An interesting post from Carleton’s Prof. Nick Rowe about the economics of prof/student ratios (and other things). His exclusive use of male pronouns grates a bit, but the points he makes are good ones.
Professors Leiserson and Amarasinghe teach a course called “Performance Engineering of Software Systems” at MIT. According to this article, they bring in experienced programmers from industry to do code reviews on students’ projects. Why didn’t I think of that?
Random Hacks of Kindness 2.0 is in Toronto on December 4-5, 2010, and we’d like you to take part. As Heather Leson says:
RHoK is a community of developers, geeks and tech-savvy do-gooders around the world, working to develop software solutions that respond to the challenges facing humanity today. RHoK is all about using technology to make the world a better place by building a community of innovation. RHoK brings software engineers together with disaster relief experts to identify critical global challenges, and develop software to respond to them. A RHoK Hackathon event brings together the best and the brightest hackers from around the world, who volunteer their time to solve real-world problems.
RHoK Toronto will run from 9:00 am on December 4, 2010 to 8:00 pm on December 5 (yes, overnight), in Rooms 2015, 2016, 2019, and 2020 of the Sidney Smith building at 100 St. George Avenue on the University of Toronto’s downtown campus. Registration is now open: we need hackers, storytellers, software engineers, programmers, university students, marketers, web content creators, emergency planners,international policy and development students, teachers, librarians, videographers, event planners, organizers, project managers, and someone who knows how to calm Miles down after his fourth cup of coffee. I know the timing isn’t great for students, who will be in the middle of the death march leading up to final projects and exams, but come on, it’ll be fun, and we’ll make the world a slightly better place.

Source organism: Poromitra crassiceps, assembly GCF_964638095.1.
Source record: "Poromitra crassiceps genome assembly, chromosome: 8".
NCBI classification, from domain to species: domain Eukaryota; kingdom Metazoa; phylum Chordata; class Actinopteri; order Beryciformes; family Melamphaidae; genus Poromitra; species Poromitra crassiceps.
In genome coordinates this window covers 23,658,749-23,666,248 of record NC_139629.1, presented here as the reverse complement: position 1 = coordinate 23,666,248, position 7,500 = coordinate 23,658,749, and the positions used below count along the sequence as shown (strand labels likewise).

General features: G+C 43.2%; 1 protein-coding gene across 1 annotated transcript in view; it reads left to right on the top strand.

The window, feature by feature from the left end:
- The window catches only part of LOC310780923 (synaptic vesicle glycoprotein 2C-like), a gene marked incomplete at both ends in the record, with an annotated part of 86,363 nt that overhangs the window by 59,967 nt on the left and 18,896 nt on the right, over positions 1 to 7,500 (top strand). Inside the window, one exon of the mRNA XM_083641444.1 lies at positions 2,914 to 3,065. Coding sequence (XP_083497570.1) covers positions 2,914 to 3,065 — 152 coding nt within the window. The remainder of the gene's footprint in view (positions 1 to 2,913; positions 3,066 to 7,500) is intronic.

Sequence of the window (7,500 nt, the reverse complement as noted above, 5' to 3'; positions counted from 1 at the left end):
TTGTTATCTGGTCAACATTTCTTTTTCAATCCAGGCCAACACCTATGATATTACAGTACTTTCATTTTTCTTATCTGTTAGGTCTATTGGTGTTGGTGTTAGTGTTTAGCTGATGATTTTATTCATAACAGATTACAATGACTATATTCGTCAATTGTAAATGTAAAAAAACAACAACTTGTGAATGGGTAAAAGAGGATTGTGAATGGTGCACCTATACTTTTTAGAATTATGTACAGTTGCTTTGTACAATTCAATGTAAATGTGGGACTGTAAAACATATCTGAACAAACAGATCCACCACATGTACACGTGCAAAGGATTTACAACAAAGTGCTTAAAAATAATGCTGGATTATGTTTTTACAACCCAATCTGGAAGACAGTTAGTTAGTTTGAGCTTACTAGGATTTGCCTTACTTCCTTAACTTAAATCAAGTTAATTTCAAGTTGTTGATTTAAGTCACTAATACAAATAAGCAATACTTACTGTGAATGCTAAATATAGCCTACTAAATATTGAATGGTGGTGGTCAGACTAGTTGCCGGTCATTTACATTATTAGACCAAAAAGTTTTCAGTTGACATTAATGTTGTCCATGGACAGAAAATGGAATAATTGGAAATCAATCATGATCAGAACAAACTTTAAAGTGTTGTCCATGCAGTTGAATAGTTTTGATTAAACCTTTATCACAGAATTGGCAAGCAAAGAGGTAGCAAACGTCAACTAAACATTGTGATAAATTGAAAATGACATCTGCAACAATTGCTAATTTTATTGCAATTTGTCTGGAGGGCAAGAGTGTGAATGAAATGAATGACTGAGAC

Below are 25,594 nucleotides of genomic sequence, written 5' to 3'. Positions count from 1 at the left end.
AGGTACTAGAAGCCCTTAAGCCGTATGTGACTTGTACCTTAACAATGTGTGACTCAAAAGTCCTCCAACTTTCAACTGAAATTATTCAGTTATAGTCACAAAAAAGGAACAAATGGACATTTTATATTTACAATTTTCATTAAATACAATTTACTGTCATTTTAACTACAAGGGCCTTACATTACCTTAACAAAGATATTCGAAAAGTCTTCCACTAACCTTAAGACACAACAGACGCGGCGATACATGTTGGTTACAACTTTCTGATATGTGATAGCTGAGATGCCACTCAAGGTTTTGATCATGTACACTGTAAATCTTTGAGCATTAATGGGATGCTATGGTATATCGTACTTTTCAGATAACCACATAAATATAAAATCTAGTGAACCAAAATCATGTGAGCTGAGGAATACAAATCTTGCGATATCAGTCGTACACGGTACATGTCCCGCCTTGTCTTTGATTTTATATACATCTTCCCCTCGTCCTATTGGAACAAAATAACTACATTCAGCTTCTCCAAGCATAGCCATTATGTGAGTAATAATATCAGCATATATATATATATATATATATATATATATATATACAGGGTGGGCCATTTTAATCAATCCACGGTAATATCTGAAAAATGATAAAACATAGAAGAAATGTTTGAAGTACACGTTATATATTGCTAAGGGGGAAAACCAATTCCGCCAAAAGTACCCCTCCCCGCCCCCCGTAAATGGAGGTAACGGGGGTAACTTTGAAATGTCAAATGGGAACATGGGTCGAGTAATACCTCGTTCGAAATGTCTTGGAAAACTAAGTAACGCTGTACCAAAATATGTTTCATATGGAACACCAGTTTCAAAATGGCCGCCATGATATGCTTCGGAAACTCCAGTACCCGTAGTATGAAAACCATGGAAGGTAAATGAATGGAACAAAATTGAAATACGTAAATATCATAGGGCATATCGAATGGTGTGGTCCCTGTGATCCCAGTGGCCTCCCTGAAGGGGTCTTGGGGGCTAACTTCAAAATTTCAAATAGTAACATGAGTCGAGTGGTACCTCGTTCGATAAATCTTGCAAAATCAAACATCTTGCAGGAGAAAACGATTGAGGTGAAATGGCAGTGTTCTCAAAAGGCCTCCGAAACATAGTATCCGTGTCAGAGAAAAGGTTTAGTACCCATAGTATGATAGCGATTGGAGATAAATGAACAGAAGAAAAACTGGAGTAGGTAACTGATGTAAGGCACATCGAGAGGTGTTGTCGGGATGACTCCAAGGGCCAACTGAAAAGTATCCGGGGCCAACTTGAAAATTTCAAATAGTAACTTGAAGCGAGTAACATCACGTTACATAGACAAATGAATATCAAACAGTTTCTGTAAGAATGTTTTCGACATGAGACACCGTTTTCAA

I am pleased to announce that Volume 1 of my father’s book An Uncertain Thing: A History of Childhood in the Western World is now available, and that Volumes 2 and 3 should appear shortly. Many thanks to Amy Brown for all her editorial work.
Later: Volume 2 is now available as well.
Still later: and Volume 3 is now up.
I am pleased to announce that ComputerWorld Canada has named me the 2010 IT Educator of the Year for “…recognizing the application of innovative techniques and development of new curriculum and delivery of programs that stimulate learning.” My thanks to Prof. Karen Reid and Prof. Marsha Chechik for nominating me; to the faculty, staff, and students of the Dept. of Computer Science at the University of Toronto; and most especially, to my mum and dad, who taught me the things that matter most.
New catchphrase (with apologies to Theodosius Dobzhansky):
Nothing in software engineering makes sense except in the light of human psychology.
The Great Beyond has a post today about Canadian scientists creating a web site to get their side of the story across in the face of repeated attempts by our government to muzzle them. It’s good to see this starting up, but as GB notes, the site: